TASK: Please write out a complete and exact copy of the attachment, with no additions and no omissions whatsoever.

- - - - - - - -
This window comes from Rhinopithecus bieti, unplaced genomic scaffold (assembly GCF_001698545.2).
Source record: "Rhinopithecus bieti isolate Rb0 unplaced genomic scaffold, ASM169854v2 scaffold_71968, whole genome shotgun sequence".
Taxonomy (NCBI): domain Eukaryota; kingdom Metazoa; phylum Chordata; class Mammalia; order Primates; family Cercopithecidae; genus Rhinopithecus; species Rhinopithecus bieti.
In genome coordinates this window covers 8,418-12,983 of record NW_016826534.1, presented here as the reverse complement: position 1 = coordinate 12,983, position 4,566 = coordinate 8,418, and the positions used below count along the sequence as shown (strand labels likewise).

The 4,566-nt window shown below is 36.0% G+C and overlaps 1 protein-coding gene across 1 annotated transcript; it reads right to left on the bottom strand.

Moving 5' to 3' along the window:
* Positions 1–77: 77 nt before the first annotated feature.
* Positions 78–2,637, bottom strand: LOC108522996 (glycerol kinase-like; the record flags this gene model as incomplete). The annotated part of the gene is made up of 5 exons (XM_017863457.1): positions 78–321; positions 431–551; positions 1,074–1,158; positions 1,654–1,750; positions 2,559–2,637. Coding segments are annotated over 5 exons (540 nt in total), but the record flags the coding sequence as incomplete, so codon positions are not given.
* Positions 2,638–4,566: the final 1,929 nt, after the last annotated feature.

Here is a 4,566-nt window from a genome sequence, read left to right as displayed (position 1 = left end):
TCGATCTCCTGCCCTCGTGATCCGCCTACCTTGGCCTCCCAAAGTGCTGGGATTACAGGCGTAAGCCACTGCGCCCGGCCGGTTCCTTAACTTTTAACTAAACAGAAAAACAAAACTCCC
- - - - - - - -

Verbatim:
This window comes from Rhinopithecus bieti, unplaced genomic scaffold (assembly GCF_001698545.2).
Source record: "Rhinopithecus bieti isolate Rb0 unplaced genomic scaffold, ASM169854v2 scaffold_71968, whole genome shotgun sequence".
Taxonomy (NCBI): domain Eukaryota; kingdom Metazoa; phylum Chordata; class Mammalia; order Primates; family Cercopithecidae; genus Rhinopithecus; species Rhinopithecus bieti.
In genome coordinates this window covers 8,418-12,983 of record NW_016826534.1, presented here as the reverse complement: position 1 = coordinate 12,983, position 4,566 = coordinate 8,418, and the positions used below count along the sequence as shown (strand labels likewise).

The 4,566-nt window shown below is 36.0% G+C and overlaps 1 protein-coding gene across 1 annotated transcript; it reads right to left on the bottom strand.

Moving 5' to 3' along the window:
* Positions 1–77: 77 nt before the first annotated feature.
* Positions 78–2,637, bottom strand: LOC108522996 (glycerol kinase-like; the record flags this gene model as incomplete). The annotated part of the gene is made up of 5 exons (XM_017863457.1): positions 78–321; positions 431–551; positions 1,074–1,158; positions 1,654–1,750; positions 2,559–2,637. Coding segments are annotated over 5 exons (540 nt in total), but the record flags the coding sequence as incomplete, so codon positions are not given.
* Positions 2,638–4,566: the final 1,929 nt, after the last annotated feature.

Here is a 4,566-nt window from a genome sequence, read left to right as displayed (position 1 = left end):
TCGATCTCCTGCCCTCGTGATCCGCCTACCTTGGCCTCCCAAAGTGCTGGGATTACAGGCGTAAGCCACTGCGCCCGGCCGGTTCCTTAACTTTTAACTAAACAGAAAAACAAAACTCCC